While a good deal larger than their former house, the new home was rarely empty: William’s mother Abby, who resided with her son on Barrow Street “most of the time,” probably continued to do so after the move. Perth Amboy friends made 12 Grove Street a base for shopping trips, and it was seldom without winter guests: “one or two or more with us for weeks at a time.” Whitehead would forever remember it as the setting of “many events of great interest, some very painful, some very much the reverse,” alluding to the birth there of two more boys, and the death of two in infancy.13
The Whiteheads’ tenure on Grove Street was eventful, but it was not to last. Hard times were driving poorer tenants into ever more crowded and unhealthy quarters, or out of Manhattan entirely.14 Probably many factors led Whitehead to leave New York in 1843, but among the more compelling considerations was the rail link with Newark by way of Jersey City: it allowed him to continue working in New York, while his offspring enjoyed a more salubrious environment and room to grow. The Whitehead children’s first Newark home on Broad Street came with an extensive garden, “a fine play-ground” for Willie-boy and the others.15 The move also set their father on a course to associations and undertakings that, while new, he had been preparing for years to assume. Though still reliant on New York for his “business relations,” William Whitehead began to regard himself as a New Yorker no more.16
Copyright © 2020-2023 Gregory J. Guderian
 “Letters from New-York.–No. 58,” in National anti-slavery standard (New York, N.Y.) 3:48 (4 May 1843) 191, repr. in L. Maria Child, Letters from New-York (New York 1843) 272-276. For the economic pressures that contributed to the tumult of Moving Day, see Elizabeth Blackmar, Manhattan for rent, 1785-1850 (Ithaca, N.Y. and London 1989) 213-216.
 “During the last two weeks in April of each year the cartmen begin to put on a few extra airs, and look and act with more importance than at any other time during the year. Everybody then calls him Mr. Cartman, and when the first day of May arrives then ‘stand from under!’ He then becomes very domineering, and everybody feels that it is their interest, if not their duty, to bow and cringe to him, for on that day of all the year it is generally admitted that a cartman may charge any price that he pleases.” I. S. Lyon, “No. 1–New York cartmen,” Recollections of an old cartman … from the Newark Journal (Newark 1872) (3-5) 4.
 “Letters from New-York.–No. 58,” repr. in Child 273-274.
 [Samuel Irenæus Prime,] Life in New York (New York 1847) 209-211.
 “May day,” New-York (N.Y.) mirror 17:45 (2 May 1840) 356.
 “May morning,” New-York mirror 19:19 (8 May 1841) 151.
 “…it should be taken up by some ingenious playwright, and brought out by Mitchell at the Olympic.” “May-day,” New-York mirror 17:36 (29 February 1840) 287. See George C. D. Odell, Annals of the New York stage 4 (New York 1928) 505. On William Mitchell and the renowned Olympic Theatre, see George C. D. Odell, “Some theatrical stock companies of New York,” The theatre annual 1951 9:(7-26) 8-14. Little is known regarding Mitchell’s May-Day farce, and less about another written by Charles P. Clinch and staged a decade earlier at the Park Theatre, entitled “The First of May in New-York, or Double or Quit”: see Joseph N. Ireland, Records of the New York stage from 1750 to 1860 (2 vols. New York 1866) 1:627. Noteworthy works of humor about Moving Day include “A comic annual,” in Henry J. Finn, ed. American comic annual (Boston 1831) 1-4; Seba Smith’s satire May-day in New-York; or house-hunting and moving; illustrated and explained in letters to Aunt Keziah. By Major Jack Downing (New York 1845); and many a May-Day piece in the weekly and daily newspapers.
 See my previous post “Barrow Street.”
 Greenwich Village Historic District designation report (2 vols. New York 1969) 2:242.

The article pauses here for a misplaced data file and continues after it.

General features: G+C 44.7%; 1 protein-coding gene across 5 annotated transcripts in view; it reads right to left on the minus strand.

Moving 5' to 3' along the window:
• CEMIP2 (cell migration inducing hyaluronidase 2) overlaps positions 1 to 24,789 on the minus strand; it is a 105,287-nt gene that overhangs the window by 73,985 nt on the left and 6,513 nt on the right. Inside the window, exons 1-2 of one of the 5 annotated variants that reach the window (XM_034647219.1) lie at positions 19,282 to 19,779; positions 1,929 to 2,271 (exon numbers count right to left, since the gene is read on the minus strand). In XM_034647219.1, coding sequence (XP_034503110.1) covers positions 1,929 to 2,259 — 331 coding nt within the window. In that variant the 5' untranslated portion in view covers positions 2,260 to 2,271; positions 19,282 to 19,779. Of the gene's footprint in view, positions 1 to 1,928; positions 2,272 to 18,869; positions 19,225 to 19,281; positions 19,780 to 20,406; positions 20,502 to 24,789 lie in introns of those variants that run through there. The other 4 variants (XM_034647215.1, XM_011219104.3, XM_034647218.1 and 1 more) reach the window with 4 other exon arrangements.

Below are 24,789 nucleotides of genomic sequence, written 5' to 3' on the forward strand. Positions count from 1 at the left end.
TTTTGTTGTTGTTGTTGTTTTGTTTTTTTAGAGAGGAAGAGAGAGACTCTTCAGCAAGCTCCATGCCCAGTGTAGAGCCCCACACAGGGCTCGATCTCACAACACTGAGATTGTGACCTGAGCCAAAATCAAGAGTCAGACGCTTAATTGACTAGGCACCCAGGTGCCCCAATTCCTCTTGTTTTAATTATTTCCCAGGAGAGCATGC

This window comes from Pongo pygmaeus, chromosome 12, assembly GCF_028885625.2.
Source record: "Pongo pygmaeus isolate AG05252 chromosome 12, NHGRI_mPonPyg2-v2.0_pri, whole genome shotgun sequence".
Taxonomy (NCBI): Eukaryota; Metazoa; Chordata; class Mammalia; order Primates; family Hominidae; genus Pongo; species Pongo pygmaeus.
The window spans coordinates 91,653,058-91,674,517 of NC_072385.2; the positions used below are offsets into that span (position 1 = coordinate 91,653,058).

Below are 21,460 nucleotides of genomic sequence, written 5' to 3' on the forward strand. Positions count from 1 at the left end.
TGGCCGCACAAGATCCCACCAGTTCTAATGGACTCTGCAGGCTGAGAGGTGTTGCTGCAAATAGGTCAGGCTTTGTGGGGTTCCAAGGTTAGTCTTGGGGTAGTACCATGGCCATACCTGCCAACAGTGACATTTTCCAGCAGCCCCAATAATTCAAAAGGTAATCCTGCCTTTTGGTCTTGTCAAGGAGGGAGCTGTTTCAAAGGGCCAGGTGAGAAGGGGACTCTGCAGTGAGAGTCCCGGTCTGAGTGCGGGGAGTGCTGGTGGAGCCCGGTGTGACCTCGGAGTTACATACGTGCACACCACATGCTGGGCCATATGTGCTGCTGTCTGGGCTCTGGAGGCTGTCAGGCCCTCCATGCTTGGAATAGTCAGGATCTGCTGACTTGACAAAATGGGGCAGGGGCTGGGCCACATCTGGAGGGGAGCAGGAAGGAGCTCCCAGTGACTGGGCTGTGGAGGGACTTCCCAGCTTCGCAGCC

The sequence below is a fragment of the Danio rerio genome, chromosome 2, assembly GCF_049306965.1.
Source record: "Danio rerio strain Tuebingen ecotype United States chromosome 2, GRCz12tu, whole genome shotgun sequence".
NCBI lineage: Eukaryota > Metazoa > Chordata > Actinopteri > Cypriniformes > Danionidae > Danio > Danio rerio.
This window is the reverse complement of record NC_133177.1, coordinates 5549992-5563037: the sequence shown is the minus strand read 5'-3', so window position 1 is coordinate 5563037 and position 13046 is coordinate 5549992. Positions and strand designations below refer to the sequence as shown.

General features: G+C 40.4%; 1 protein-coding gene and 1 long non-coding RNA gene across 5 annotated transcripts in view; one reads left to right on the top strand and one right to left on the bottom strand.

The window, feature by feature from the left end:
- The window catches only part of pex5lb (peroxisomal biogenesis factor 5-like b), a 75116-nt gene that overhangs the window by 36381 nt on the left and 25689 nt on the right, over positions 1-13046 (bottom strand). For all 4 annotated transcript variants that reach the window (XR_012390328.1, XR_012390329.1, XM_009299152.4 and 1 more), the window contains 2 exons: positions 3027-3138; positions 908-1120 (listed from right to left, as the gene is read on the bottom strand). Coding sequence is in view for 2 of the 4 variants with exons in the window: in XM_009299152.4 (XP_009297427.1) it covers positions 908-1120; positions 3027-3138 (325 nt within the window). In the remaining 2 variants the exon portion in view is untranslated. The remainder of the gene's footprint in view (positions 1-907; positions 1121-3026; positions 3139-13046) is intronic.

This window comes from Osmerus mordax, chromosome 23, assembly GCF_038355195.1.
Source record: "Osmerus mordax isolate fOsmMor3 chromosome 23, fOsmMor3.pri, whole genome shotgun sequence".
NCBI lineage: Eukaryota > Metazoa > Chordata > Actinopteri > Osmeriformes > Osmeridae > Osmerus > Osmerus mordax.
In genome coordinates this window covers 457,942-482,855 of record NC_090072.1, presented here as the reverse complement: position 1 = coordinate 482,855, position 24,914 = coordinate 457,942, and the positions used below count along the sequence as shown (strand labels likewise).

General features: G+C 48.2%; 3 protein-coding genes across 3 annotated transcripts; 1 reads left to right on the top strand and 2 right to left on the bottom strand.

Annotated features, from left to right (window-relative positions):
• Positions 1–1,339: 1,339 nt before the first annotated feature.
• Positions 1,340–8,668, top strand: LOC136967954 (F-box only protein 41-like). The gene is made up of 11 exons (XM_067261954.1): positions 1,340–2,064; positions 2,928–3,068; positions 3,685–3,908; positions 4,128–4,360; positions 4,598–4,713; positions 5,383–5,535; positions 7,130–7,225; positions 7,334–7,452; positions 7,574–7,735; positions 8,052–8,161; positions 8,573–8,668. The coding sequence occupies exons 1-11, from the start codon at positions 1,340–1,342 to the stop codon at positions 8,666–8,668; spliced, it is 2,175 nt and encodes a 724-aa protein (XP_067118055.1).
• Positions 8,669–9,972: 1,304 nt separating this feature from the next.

“The approaching first of May promises to be a great day in New-York; an unusual number of removals–unusual even for this city–will take place, if we may judge from the ominous bills posted on nearly every other house we pass.” “May-day,” New-York mirror 17:36 (29 February 1840) 287.
 “May day,” New-York mirror 17:45 (2 May 1840) 356.
 Population schedules of the sixth census of the United States, 1840, New York, City of New York, ward 9; roll 303, page 76. For the life of “old Aunty” we have only passages in the memoir “Childhood and youth of W. A. Whitehead 1810-1830,” of which a transcription is held by the Florida History Department, Monroe County Public Library, Key West, Florida, and by the P. K. Yonge Library of Florida, George A. Smathers Libraries, University of Florida; pages 38-40 and 43 of the transcription contain all that is presently known about her.
 “Childhood and youth” 45, 47.
 Former mayor Philip Hone complained of the increased burden on him and his fellow landlords: “Rents are fifty per cent. lower and taxes fifty per cent. higher; nearly the whole burthen of taxes falls upon real estate, for it is the only tangible property. … Several of my tenants are unable to pay the rent of last year; all the good ones are going away, and the reduction of rent in the few cases where they remain is ruinous.” Bayard Tuckerman, ed. The diary of Philip Hone 1828-1851 (2 vols. New York 1889) (entry of 1 February 1843) 2:172.
 “Childhood and youth” 47-48. This house, at the corner of Fulton Street, would become the residence of Whitehead’s brother-in-law Cortlandt Parker, a well-known Newark attorney.
 Of his ties to Newark Whitehead wrote: “from the first I endeavored so to identify myself with the best interests of the place as to become generally known, and, as I believe, respected by my fellow citizens.” He was after all a native of the place, and felt “since 1843 ‘part and parcel’ of Newark.” “Childhood and youth” 51-52.
Images: 1) “The First of May in New York City–Moving Out,” Frank Leslie’s illustrated newspaper (12 May 1866) 121, Harry T. Peters Collection of Pictorial Newspaper Illustrations, PR 49, folder 100, New-York Historical Society. 2) “Mitchell’s Olympic Theatre,” ca. 1840: The Eno Collection of New York City Views, The Miriam and Ira D. Wallach Division of Art, Prints and Photographs: Print Collection, The New York Public Library, New York Public Library Digital Collections. 3) 12-18 Grove Street: William Perris, Maps of the city of New-York surveyed under directions of insurance companies of said city 5 (New York 1854) pl. 63 (detail) via New York Public Library Digital Collections. 4) Townhouses: streeteasy.com. 5) 16 Grove Street: author’s photograph.